Cinematographer Jaroslav Kucera does excellent work with the film’s cinematography with its emphasis on natural lighting for many of the exterior scenes along with some low-key lighting for the interior scenes at night. Editor Miroslav Hajek does terrific work with the editing as it has some style in some slow-motion work in some bits of the film but also some jump-cuts to play into some of the action and humor. Production designer Karel Lier does brilliant work with the look of the homes of some of the villagers as well as the town hall building and the church where many of the villagers go to as it would evolve to showcase who are still here in the ongoing years.

Costume designer Ester Krumbachova does nice work with the costumes as it play into the evolution of the dresses the young women wear but also the suits of the Communist officials. The sound work of Dobroslav Sramek is superb as it play into the location and the way folk is played on location as its emphasis on naturalism is a highlight of the film. The film’s music by Svatopluk Havelka is amazing for its mixture of folk and orchestral music as it help play into the drama and humor as its soundtrack also feature waltzes and folk themes to play into the small town environment.

The film’s wonderful cast feature some notable small roles and appearances from Pavel Pavlovsky as a postman who becomes an official only to cause the ire of the locals, Josef Hlinomaz as a painter who likes to paint art including portraits of the locals, Ilja Prachar as the photographer Josef Plecmera who becomes a political official, Vaclav Lohnisky as a Communist party member who betrays his community, Vaclav Babka as a tailor who loses his business to the party, and Drahomira Hofmanova as the widow Machacova as a woman of immense beauty who marries multiple times only for the marriages to end tragically.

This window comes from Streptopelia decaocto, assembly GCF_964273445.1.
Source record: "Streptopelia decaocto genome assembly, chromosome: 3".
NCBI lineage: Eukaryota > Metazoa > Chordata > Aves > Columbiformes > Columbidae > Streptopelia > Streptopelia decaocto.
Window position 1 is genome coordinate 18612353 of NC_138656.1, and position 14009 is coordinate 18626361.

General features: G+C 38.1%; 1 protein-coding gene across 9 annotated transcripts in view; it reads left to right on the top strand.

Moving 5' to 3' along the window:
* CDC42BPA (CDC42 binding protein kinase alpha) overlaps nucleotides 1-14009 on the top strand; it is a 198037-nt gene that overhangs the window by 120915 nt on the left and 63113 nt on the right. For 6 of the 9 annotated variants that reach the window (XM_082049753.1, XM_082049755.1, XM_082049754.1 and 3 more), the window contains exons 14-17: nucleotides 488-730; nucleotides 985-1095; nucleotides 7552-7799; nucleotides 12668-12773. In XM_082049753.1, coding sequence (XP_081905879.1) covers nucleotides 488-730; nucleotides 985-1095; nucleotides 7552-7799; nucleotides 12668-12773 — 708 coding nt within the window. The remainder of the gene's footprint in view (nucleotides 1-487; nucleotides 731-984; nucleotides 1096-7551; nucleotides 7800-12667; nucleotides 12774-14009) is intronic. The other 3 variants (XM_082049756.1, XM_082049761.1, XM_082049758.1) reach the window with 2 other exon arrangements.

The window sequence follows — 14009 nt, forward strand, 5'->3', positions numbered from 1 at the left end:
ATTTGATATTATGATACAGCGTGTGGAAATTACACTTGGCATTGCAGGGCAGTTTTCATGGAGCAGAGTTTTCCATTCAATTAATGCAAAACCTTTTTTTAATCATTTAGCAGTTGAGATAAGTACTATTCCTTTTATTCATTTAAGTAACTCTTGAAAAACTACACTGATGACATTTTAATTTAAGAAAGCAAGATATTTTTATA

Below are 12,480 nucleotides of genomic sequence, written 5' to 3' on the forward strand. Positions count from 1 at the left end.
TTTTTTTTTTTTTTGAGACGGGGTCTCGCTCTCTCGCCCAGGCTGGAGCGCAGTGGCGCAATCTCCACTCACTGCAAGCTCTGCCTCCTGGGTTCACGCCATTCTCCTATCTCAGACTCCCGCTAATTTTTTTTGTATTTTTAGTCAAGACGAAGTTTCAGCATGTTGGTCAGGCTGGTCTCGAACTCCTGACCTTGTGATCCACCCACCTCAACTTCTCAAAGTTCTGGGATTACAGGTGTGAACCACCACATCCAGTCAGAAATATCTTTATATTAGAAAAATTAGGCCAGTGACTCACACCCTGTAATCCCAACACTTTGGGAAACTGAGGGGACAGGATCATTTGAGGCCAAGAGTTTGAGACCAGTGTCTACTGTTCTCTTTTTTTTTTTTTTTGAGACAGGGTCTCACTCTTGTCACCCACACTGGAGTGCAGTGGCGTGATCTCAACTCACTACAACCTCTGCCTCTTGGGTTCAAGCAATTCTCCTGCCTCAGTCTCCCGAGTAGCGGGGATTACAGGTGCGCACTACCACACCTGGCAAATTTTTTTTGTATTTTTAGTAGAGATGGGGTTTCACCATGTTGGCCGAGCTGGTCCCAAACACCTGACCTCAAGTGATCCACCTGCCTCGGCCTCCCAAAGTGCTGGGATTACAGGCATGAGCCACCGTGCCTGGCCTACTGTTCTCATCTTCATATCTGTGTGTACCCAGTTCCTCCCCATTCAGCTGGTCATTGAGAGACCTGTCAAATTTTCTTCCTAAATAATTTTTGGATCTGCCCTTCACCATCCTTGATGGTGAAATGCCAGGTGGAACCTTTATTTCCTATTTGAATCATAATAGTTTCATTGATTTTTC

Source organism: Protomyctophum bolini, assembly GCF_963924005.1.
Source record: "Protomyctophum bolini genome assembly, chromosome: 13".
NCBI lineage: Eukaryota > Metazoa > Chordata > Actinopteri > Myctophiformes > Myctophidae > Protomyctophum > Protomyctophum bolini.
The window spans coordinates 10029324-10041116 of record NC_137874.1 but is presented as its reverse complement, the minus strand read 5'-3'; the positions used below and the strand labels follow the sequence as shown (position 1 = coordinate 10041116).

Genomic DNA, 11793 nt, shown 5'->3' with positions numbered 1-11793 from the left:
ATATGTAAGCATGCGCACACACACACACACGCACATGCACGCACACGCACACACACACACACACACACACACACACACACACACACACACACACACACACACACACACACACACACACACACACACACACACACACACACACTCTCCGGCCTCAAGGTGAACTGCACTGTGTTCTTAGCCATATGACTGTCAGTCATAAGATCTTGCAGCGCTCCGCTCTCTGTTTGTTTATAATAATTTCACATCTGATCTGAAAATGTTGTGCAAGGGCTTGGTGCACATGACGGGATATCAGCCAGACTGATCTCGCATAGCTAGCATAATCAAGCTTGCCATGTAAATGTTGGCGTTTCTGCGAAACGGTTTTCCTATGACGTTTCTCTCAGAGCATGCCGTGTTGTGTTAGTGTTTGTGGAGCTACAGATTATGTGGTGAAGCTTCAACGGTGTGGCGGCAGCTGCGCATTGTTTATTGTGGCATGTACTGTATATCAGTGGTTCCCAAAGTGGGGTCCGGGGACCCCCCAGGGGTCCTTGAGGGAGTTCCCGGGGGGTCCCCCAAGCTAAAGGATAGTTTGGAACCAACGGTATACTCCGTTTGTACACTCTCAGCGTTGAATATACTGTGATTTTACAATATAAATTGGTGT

Vera Galatikova is fantastic as Frantisek’s wife who observes much of the chaos in communism as well as her husband’s struggle to maintain their farm. Waldemar Matsuka is superb as the peasant Zasinek as a man who copes with the death of wife back in World War II as well as the emergence of communism as he tries to hold on to his faith. Vladimir Mensik is excellent as the thief Jorka Pyrk who deals with the changing times that forces him to steal but also deals with the chaos of communism. Vlastimil Brodsky is brilliant as the church organist Ocenas as a man who leaves his role in the church to become an official only to exile himself from the village as he would return for the epilogue to see what the village had become. Finally, there’s Radoslav Brzobohaty as Frantisek as a farmer who is wary of communist rule as he deals with its drawbacks while defying them despite the tactics of the party towards other farmers as he also copes with the decisions he has to make to help them.

Vsichni dobri rodaci is a marvelous film from Vojtech Jasny. Featuring a great cast, lush visuals, a terrific music score, and its study of life in a village following the aftermath of World War II and into communist rule. The film is a captivating look into a period in the life of a village and its people as they deal with changing times as well as the outcome of its changes into the modern world. In the end, Vsichni dobri rodaci is a remarkable film from Vojtech Jasny.

© thevoid99 2021


Brittani Burnham said...

This one I'm not familiar with but it sounds really good.

thevoid99 said...

It was on Turner Classic Movies as I'm sure it's available on Criterion Channel or MUBI. It is considered a major film of the Czech New Wave though the print I saw wasn't great but it's still a fascinating film.